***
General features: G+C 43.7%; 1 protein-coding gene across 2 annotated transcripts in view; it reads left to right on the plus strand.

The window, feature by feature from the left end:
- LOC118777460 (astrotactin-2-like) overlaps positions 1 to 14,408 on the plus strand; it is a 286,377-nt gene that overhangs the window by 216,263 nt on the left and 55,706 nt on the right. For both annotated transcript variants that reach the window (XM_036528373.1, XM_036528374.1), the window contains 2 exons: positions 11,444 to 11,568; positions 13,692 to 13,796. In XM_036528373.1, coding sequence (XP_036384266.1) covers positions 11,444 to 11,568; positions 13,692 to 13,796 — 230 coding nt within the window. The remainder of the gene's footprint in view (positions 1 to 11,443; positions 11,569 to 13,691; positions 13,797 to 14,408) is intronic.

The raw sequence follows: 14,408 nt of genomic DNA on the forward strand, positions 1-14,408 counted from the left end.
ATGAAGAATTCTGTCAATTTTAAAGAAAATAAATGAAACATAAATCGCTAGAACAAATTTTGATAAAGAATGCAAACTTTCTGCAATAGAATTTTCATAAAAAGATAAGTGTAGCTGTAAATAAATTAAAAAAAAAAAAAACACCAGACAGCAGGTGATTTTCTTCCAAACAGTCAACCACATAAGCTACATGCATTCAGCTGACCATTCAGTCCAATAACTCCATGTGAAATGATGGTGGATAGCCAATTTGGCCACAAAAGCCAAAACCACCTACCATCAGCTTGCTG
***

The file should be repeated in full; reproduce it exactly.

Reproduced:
General features: G+C 43.7%; 1 protein-coding gene across 2 annotated transcripts in view; it reads left to right on the plus strand.

The window, feature by feature from the left end:
- LOC118777460 (astrotactin-2-like) overlaps positions 1 to 14,408 on the plus strand; it is a 286,377-nt gene that overhangs the window by 216,263 nt on the left and 55,706 nt on the right. For both annotated transcript variants that reach the window (XM_036528373.1, XM_036528374.1), the window contains 2 exons: positions 11,444 to 11,568; positions 13,692 to 13,796. In XM_036528373.1, coding sequence (XP_036384266.1) covers positions 11,444 to 11,568; positions 13,692 to 13,796 — 230 coding nt within the window. The remainder of the gene's footprint in view (positions 1 to 11,443; positions 11,569 to 13,691; positions 13,797 to 14,408) is intronic.

The raw sequence follows: 14,408 nt of genomic DNA on the forward strand, positions 1-14,408 counted from the left end.
ATGAAGAATTCTGTCAATTTTAAAGAAAATAAATGAAACATAAATCGCTAGAACAAATTTTGATAAAGAATGCAAACTTTCTGCAATAGAATTTTCATAAAAAGATAAGTGTAGCTGTAAATAAATTAAAAAAAAAAAAAACACCAGACAGCAGGTGATTTTCTTCCAAACAGTCAACCACATAAGCTACATGCATTCAGCTGACCATTCAGTCCAATAACTCCATGTGAAATGATGGTGGATAGCCAATTTGGCCACAAAAGCCAAAACCACCTACCATCAGCTTGCTG